Marie Yvena Senatus-Prince is a Canadian refugee from Haiti. She has made a plea to Canadian authorities to help after her 22-year-old daughter was kidnapped in Haiti.
Photograph by: Jean Levac , Ottawa Citizen
OTTAWA — A Haitian refugee living in Ottawa is desperate to get her children and grandchildren out of the troubled island nation after one of her daughters was kidnapped and killed two months ago.
Now, Marie Yvena Prince-Senatus, 45, says the federal government is dragging its feet and putting up roadblocks to her application, by asking for documents they should already have.
Prince-Senatus fled Haiti when her brother was kidnapped and killed in 2006. She went first to the United States, despite not having proper identification or a VISA.
She was arrested for providing false documents and put in jail in the U.S. but, after serving her sentence, she came to Canada and was granted refugee status in 2010. She immediately began the process of applying for her husband, children and grandchildren to join her. She says she has repeatedly warned immigration officials that her children in Haiti were in danger.
Citizenship and Immigration Canada says it is waiting for information about Prince-Senatus’ criminal record before granting her request, but her Ottawa lawyer, Joseph-Alphonse André says the government is delaying the application unnecessarily. He says Prince-Senatus has already provided the documents about her arrest and the court decision twice and is now getting them together for a third time.
“These are documents that the Canadian government can easily get,” said André. “When they are prosecuting cases against immigrants, they collect these documents themselves. Why can’t they get them this time?,” he said.
“She was fleeing the country, she couldn’t present herself to the authorities and ask for a passport,” he said. “In Canada, our courts understand that refugees might not have proper documents so it’s not a crime here.”
When Prince-Senatus’ 22-year-old daughter, Emiline, went missing in May in Haiti, André sent a letter to Citizenship and Immigration Canada demanding that immigration officials immediately grant refugee status to the rest of her family.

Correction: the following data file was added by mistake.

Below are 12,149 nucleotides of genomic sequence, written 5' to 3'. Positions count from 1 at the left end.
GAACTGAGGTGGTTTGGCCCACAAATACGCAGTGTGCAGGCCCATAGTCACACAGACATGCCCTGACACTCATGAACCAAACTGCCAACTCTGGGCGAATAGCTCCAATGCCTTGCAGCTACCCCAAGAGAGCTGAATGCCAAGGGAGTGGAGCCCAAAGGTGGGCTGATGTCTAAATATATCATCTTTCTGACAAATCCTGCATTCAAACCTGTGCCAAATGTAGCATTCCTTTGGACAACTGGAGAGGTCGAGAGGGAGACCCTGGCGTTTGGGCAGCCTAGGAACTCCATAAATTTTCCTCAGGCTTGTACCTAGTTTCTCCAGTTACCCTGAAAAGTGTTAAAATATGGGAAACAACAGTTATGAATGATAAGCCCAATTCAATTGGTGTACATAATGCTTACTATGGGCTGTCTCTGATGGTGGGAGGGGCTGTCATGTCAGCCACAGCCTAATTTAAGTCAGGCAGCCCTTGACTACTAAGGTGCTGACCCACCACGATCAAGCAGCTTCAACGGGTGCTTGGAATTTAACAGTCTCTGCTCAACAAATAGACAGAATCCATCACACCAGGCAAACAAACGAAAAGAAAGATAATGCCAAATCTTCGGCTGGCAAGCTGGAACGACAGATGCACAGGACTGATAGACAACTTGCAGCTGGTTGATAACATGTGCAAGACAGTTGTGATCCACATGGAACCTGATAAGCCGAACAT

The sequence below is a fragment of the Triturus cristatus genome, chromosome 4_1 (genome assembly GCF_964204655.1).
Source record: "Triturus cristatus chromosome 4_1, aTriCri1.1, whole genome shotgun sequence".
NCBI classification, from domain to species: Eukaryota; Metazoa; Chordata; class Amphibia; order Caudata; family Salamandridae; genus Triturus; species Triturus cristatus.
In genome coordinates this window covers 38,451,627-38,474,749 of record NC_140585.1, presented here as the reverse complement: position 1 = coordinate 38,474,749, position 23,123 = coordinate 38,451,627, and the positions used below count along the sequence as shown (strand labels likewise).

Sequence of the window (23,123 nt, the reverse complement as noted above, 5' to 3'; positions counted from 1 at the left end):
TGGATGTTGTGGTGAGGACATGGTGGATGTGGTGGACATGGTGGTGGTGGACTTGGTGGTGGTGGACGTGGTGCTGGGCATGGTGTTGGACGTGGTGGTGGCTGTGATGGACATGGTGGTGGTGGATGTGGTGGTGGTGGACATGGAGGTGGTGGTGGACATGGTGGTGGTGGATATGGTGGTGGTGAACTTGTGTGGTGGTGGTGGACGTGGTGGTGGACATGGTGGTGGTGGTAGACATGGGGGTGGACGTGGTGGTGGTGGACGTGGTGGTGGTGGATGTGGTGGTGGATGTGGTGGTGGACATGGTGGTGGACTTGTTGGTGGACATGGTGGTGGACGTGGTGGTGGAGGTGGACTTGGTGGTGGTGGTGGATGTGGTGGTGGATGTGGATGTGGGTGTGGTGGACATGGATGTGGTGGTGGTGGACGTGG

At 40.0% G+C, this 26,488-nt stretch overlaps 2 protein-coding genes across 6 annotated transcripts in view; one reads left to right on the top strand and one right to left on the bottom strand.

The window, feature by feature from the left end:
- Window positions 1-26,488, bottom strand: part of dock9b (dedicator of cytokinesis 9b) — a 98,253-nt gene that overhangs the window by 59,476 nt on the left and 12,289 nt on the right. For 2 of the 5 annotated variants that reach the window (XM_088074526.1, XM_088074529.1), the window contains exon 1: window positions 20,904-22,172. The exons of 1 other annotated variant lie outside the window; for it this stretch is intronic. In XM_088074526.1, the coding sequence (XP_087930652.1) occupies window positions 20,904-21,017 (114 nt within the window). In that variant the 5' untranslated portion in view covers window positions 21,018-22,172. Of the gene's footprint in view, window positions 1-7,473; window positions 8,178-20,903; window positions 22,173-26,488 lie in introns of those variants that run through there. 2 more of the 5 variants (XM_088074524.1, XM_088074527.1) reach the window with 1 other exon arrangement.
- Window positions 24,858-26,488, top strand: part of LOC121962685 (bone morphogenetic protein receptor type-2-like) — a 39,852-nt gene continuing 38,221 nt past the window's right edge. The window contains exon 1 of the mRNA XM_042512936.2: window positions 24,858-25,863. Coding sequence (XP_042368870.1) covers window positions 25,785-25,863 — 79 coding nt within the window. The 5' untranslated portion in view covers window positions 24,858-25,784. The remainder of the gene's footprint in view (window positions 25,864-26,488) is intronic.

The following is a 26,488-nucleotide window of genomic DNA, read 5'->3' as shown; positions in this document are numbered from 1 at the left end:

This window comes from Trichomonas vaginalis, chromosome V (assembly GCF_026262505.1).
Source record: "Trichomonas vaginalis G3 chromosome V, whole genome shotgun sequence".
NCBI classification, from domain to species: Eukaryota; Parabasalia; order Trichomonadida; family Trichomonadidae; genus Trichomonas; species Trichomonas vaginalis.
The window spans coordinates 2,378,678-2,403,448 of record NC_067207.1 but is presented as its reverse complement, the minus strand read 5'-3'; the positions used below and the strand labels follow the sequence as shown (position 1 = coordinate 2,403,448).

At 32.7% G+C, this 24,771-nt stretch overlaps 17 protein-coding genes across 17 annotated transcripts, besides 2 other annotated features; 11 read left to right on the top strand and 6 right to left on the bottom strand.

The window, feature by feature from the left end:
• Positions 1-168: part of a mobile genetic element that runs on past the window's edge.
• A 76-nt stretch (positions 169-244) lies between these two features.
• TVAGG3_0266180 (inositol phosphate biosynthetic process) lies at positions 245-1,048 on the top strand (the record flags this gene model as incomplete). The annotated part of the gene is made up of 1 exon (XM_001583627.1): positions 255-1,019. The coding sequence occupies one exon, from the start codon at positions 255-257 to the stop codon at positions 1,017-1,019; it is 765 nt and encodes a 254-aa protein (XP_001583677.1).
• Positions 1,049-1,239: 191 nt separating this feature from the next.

Soon after, the kidnappers called Prince-Senatus’ husband — who is still living in Haiti — to demand a $200,000 ransom. They assumed that, because his wife was living in Canada, she had money.
Members of Ottawa’s Haitian community banded together to come up with part of the money, and Prince-Senatus added money she had been saving to buy a home. She sent $45,000 to the kidnappers but, two months ago, she received word from Haitian police that her daughter’s body had been found along with four others. The police investigator told Senatus-Prince the case is closed after nine men were arrested, but she has yet to see any proof of either the arrests or the body.
“We have no photographs, they refused to let any siblings view the body … we have nothing to say they’re in jail,” said Darlène Lozis, the president of the Union des Haitians de L’Outaouais, who has been helping Prince-Senatus with her case.
“The only thing we know for a fact is that the justice system is so weak that the government can’t really secure any lives,” said Lozis.
Prince-Senatus’ two sons, other daughter, husband and two toddler grandchildren have gone into hiding in Haiti, moving from house to house under cover of night to avoid being tracked, said Lozis, who has been speaking every day with Prince-Senatus.
She fears her friend may fall apart under the weight of her daughter’s demise and the seemingly endless wait for the rest of her family.
“We want her family to be allowed to come to Canada on a temporary permit while the government investigates. Not to have to wait in Haiti,” said André. “Because of the risk of rape, of kidnapping of girls and young children, they must be accepted.”
Citizenship and Immigration Canada officials were not available for comment on Thursday.